In a way, cancer is not just a disease, but a state of mind.  It’s a negative energy that permeates the body.  In these difficult times, as our nation struggles with its own form of self-depreciating warfare, I still hold out hope.  And I know we’ll get through this together for the better and with that renewed sense of courage that will enable us to make positive changes in a new, forward-thinking direction.  

In wellness, Samantha

When Taylor Carol got sick at age eleven with leukemia, his father and CEO of Game 7 Entertainment Inc. got busy.  Taylor’s dad, Jim, went to work creating a video game platform that would help families and friends raise money to fight cancer.  Visit PledgePlay.com to take the first swing against cancer.

A strange coincidence prompted me to think about whether or not we should attribute meaning to the experience.  When I shared the story of our strange coincidence with friends, I received numerous letters on either side of a fence dividing those who believe there are no coincidences and those who see coincidence as nothing more than just that: a coincidence.  

When I wrote about diffuse large b-cell lymphoma, published a paper on the topic and then fell ill with the very same form of cancer one year later; we saw the same debate.  In both strange set of circumstances, I’ve noticed a similar pattern in how I interpret these events personally.  

I don’t like to think of the world as so black and white that when two dissimilar events occur at random with some corresponding theme, I dismiss it totally as some random inevitability.  The word coincidence, after-all, is not defined as two events that happen simultaneously without any connection – it is merely defined as two events happening that appear unrelated.  So, I take a little from both camps.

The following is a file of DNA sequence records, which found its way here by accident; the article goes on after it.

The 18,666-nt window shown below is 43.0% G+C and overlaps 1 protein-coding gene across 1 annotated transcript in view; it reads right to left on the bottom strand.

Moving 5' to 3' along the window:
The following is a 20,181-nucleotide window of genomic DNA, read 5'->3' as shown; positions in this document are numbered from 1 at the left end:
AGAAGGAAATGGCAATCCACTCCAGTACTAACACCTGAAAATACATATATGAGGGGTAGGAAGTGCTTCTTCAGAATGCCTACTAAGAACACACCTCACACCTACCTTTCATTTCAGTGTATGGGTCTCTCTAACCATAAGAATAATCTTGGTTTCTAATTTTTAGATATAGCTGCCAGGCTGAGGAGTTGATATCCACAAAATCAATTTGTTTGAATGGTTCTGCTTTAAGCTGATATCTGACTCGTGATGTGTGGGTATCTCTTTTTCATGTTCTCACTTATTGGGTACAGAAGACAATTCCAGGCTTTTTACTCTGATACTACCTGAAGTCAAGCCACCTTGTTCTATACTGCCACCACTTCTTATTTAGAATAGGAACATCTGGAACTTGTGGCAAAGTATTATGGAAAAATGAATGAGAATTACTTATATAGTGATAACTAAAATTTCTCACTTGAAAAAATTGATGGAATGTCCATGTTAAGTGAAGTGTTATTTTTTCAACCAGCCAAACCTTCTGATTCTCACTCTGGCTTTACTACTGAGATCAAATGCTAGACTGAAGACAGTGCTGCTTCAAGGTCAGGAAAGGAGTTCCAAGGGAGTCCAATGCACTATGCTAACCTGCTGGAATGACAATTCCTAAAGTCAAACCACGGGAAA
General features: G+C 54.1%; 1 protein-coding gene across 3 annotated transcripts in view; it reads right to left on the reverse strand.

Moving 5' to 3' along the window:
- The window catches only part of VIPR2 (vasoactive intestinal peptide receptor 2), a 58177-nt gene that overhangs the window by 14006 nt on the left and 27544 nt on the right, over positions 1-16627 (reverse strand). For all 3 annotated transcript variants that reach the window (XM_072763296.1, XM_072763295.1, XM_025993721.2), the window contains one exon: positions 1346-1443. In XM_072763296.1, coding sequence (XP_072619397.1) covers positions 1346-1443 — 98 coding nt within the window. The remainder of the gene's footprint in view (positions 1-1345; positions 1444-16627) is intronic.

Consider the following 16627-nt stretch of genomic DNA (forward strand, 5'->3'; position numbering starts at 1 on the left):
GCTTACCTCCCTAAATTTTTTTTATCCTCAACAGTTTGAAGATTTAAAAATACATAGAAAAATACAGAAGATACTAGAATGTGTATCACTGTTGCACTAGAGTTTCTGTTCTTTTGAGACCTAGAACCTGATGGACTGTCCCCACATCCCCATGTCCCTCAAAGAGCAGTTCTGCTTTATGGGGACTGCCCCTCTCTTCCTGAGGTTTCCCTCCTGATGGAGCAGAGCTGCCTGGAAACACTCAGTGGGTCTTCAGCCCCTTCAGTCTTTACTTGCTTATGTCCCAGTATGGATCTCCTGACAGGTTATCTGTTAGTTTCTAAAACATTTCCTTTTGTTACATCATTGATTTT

When yesterday, my youngest child said something out of the blue relating to a house we had put an offer on months earlier and at the exact same time a message appeared in my inbox from the owner of that house offering it to us at our price, some believed this was a sign that we should buy that house.  We certainly like the house.  However, when I look back at a week spent rental-shopping and had just found a place I liked, I wondered whether this was not so much a sign that we should buy a house, but rather another diversion.  Maybe a different kind of sign – one that reminds us we are far from the place where we belong.  Is it possible the universe really does speak to us?

This brings me to “the Secret” – that series claiming we control the universe with our thoughts; the Law of Attraction.  Take away the magic of that statement and what we have is a series of choices that invariably lead us to a presumed outcome.  That’s not so difficult to digest.  It doesn’t even require a quantum physicist explaining it to me with incomplete experimental data.  

So what of coincidence?  Are they really as random a set of acts as some believe or do we have something to do with their “inevitability”?

Today is the last day of my twenties; tomorrow I turn 30.  I used to dread growing old, but in life post-cancer, growing old is a goal.  I thought the urge to reminisce would catch me off guard last minute; threatening to enact some hint of regret, but instead I feel content and satisfied in reaching my thirties.